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July 11, 2007

Comparison of Weight-Loss Diets—Reply

JAMA. 2007;298(2):173-175. doi:10.1001/jama.298.2.174-b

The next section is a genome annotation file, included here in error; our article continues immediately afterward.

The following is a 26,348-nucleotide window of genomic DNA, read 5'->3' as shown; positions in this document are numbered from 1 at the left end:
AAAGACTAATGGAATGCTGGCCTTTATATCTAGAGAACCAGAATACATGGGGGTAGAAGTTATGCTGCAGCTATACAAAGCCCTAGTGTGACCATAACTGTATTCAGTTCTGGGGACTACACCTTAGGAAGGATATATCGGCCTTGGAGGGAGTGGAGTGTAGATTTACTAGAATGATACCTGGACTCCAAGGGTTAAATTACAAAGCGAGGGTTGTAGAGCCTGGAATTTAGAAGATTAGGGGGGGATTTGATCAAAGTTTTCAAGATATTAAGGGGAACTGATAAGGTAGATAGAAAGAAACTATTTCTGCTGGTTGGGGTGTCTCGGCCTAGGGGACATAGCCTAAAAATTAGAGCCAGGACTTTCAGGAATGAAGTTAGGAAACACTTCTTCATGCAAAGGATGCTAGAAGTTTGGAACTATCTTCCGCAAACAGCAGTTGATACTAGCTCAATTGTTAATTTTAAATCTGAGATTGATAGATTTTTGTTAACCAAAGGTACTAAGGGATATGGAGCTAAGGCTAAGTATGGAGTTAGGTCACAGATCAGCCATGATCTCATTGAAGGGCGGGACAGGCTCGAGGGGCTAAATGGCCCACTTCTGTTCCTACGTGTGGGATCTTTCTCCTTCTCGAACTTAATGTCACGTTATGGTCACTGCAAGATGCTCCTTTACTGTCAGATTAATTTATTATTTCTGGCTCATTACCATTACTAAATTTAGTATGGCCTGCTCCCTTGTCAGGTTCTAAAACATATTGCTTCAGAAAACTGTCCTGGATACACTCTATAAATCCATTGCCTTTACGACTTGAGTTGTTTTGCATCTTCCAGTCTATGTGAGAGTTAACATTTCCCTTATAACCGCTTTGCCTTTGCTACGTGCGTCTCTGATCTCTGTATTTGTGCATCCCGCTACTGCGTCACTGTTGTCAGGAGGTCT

In Reply: The A TO Z study was designed to test the 12-month effectiveness of popular weight-loss diets among 311 overweight or obese women. By design, the primary intervention was to read and follow assigned diet books. After 12 months, the Atkins group had a mean weight loss of 4.7 kg while the other 3 groups had mean losses of 1.6 to 2.6 kg. Drs McCarthy and Kuo as well as Drs Heymsfield and Blackburn suggest that poor adherence to the diets may have led to inadequate testing of the diets. Documenting adherence was a major priority, as evidenced by the resources committed to collecting 3137 dietitian-administered 24-hour recalls. However, attempting to enforce adherence, as one might do in a feeding study or other laboratory experiment, was not a study aim. Rather, the primary objective was to test the effectiveness of popular weight-loss diet books followed under free-living or “real-world” conditions. At 12 months, there were statistically significant group differences in macronutrient intakes and weight loss. Adherence was mediocre, reflecting real-world challenges with each diet book, despite optimization of program delivery via dietitian assistance in the first 8 weeks of the protocol. The development of methods to optimize adherence to weight-loss diets through increased use of behavior modification, improved physical activity strategies, and other approaches is a research priority.1

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